# Why i am not getting same convolution plots?

I am trying to implement convolution using fourier transform property but i am not getting exactly same shape of output that i get by using conv command

First portion of graph obtained using conv command is same as that obtained using fourier transform property but second portion of graph obtained using conv command is inverted as compared to that obtained using fourier transform property

My MATLAB code is below

clc;clear;close all
syms t w
x = exp(-t).*cos(2*pi*t).*heaviside(t);
h = exp(-t).*heaviside(t);
X = fourier(x, w);
H = fourier(h, w);
X1 = ifourier(X*H, t);
ezplot(X1, [-2 2 -0.1 0.15]);
title('using fourier technique')
t=-1:0.01:1
x = exp(-t).*cos(2*pi*t).*heaviside(t);
h = exp(-t).*heaviside(t);
figure
y=conv(h,x)*0.01
plot(y)
title('using conv command')


• Does this answer your question? Why is circular convolution used in DSP? Why not linear convolution? Commented Mar 28 at 10:44
• Linear convolution in the frequency domain requires overlap-add/save or equivalent algorithm. Commented Mar 28 at 13:40
• @Hilmar, It does not require. It can be done with proper padding.
– Royi
Commented Mar 29 at 16:49
• @Royi: probably semantics: I would consider this a special case for overlap add with a single frame. Commented Mar 30 at 11:58

The problem is your use of Matlab's conv function. You compute your signals over a time interval of [-1,1], but are presenting the convolution over the interval of [-2,2]. To return a convolution that big, Matlab is padding your signals with zeros automatically, which is what is causing the result outside your range of data that is perplexing you. Look at the Matlab help document for conv and notice the shape argument, which you need to pass 'valid' for rather than letting it default to 'full', you need to pass your first signal computed over the interval [-4,4], and you need to pass your second signal computed over the interval [-2,2]. This will solve your problem. You would notice the same artefact on the left if your functions were non-zero there, but the fact that they're zero means it just so happens that Matlab's zero padding on that side is equal to the function values. Here is some Matlab code that produces the result you expected:

t = -4:0.01:4; h = exp(-t).*heaviside(t);
t = -2:0.01:2; x = exp(-t).*cos(2*pi*t).*heaviside(t);
y = conv(h,x,'valid')*0.01;


The convolution you compute in the frequency domain is fine as you are using the Fourier transform of a continuous function, which extends for all time, and therefore the comments on circular convolution do not apply (circular convolution is an artefact of the discrete Fourier transform, which inherently assumes that the finite period transformed is repeating for all time).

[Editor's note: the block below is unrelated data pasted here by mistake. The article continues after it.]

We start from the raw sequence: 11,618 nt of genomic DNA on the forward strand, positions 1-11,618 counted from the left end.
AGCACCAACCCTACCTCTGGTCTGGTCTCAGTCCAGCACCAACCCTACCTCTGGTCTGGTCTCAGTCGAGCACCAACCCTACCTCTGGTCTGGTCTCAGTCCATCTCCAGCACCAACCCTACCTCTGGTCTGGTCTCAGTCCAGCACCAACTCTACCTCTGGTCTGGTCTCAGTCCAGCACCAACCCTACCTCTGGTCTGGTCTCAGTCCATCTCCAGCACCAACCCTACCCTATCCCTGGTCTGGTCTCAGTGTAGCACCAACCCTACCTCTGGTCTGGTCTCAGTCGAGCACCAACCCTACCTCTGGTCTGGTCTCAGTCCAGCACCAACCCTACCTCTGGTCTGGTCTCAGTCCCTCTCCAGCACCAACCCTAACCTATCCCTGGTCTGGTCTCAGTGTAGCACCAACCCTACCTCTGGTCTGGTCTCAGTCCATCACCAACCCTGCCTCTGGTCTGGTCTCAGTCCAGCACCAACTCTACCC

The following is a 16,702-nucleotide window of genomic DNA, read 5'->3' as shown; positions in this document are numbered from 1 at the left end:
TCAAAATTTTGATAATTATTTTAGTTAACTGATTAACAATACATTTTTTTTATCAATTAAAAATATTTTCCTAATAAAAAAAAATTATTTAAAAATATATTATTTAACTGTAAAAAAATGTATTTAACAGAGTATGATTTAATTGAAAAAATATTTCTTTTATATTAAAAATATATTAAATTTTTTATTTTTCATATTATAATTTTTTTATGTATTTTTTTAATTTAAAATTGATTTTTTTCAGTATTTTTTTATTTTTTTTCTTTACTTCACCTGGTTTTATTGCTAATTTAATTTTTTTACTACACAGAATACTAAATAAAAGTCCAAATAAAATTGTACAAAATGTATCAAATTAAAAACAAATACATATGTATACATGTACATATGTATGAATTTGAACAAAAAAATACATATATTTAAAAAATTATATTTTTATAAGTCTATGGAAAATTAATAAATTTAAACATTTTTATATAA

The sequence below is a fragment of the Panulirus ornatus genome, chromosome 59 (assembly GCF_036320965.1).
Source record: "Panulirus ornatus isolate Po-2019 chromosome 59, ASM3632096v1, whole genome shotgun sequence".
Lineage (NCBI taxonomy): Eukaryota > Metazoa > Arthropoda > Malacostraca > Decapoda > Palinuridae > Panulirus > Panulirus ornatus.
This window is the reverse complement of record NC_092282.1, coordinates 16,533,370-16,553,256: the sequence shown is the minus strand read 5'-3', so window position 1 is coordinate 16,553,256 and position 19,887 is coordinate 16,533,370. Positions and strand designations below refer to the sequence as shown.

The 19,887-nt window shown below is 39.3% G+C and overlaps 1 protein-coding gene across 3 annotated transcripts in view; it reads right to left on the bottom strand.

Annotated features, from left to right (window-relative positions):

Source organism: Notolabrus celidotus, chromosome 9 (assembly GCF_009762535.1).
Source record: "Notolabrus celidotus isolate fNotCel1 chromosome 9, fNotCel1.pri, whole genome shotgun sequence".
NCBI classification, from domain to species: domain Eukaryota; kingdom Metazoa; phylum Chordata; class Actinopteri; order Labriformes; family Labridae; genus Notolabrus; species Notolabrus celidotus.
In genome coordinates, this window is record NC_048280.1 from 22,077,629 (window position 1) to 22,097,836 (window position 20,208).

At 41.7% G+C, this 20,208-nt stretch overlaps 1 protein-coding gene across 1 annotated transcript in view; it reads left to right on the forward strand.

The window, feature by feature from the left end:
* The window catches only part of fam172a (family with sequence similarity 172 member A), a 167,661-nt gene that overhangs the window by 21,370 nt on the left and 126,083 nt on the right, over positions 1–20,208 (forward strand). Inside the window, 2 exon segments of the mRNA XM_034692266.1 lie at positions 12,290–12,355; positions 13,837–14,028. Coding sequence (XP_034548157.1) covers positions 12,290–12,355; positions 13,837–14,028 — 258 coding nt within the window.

As a suggestion that might help further understanding, think about what Matlab is doing as it computes the convolution, which is it takes your first signal and multiplies it by a time reversed version of your second signal, and where they don't overlap, uses values of zero for the signals, then sums all elements, then time shifts and repeats. The different shape argument for Matlab's convolution function corresponds to telling Matlab which section to keep. The 'full' shape means it keeps everything. The 'valid' shape means it only keeps convolution results where the longer signal fully overlaps the shorter signal. Moreover, it then becomes apparent that your "convolution technique" is only a numerically integrated approximation of your "Fourier technique", and that it is only possible because your signals are zero over the interval (-inf, 0), which allows the section of the convolution you show to be computed using a finite dataset.

• I have tried to go through your answer multiple times. Your provided code has solved issue but I am confused why you choose different time intervals for two signals? Commented May 22 at 19:25
• If I use exactly same time interval for both signals, wether the interval is -2:2 or -4:4, my plot is blank Commented May 22 at 19:40
• If you call Matlab's conv function with two same length signals and ask for the 'valid' shape, then it will return a single value. It might help to think that the shorter signal is like a book resting on top of a table which is the longer signal, and that the book is being slid from one end of the table to the other. If the length of the book is the same as the table, then it has nowhere to slide. Commented May 22 at 22:52
• As an alternative, you could use the 'same' shape argument and use the same time interval of [-2, 2], which works because the first half of each signal is zero. Commented May 22 at 23:07

What you need to do is pad the signals properly.
By padding you'll be able to extract the inner part of the circular convolution applied by the frequency domain multiplication.

You may have a look at Show Equivalence Between Multiplication in Time Domain to Convolution in Frequency Domain.

• Can you please specify,which signal i need to pad,x,h or y? and pad with zeros or ones? Commented Mar 31 at 10:45
• I have checked your suggested link that shows use of fft command but i am trying to use fourier command as my signals are continous time signals Commented Mar 31 at 10:49